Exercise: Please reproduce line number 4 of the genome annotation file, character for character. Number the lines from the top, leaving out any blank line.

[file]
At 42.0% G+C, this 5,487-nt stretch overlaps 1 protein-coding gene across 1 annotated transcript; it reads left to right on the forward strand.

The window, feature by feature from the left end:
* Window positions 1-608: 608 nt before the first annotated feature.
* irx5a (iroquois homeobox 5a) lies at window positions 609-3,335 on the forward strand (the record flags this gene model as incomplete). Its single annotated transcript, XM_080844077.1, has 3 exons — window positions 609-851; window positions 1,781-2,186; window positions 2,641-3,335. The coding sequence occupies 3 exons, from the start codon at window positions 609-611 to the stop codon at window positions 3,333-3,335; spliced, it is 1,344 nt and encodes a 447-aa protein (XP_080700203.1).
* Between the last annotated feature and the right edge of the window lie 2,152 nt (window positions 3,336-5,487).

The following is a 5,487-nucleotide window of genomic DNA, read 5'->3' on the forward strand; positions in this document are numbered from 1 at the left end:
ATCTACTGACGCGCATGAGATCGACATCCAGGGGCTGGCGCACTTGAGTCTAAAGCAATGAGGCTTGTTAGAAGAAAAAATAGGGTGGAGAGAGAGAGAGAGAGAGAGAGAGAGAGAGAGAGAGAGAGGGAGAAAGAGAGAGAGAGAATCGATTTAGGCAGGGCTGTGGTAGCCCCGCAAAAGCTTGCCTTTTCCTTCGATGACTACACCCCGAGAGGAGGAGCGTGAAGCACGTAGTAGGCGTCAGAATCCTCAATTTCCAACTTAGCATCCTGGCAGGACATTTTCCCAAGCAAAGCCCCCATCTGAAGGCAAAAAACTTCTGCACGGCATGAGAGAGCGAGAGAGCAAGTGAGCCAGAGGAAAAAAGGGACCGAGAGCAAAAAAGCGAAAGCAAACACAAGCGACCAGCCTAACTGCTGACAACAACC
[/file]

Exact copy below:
* irx5a (iroquois homeobox 5a) lies at window positions 609-3,335 on the forward strand (the record flags this gene model as incomplete). Its single annotated transcript, XM_080844077.1, has 3 exons — window positions 609-851; window positions 1,781-2,186; window positions 2,641-3,335. The coding sequence occupies 3 exons, from the start codon at window positions 609-611 to the stop codon at window positions 3,333-3,335; spliced, it is 1,344 nt and encodes a 447-aa protein (XP_080700203.1).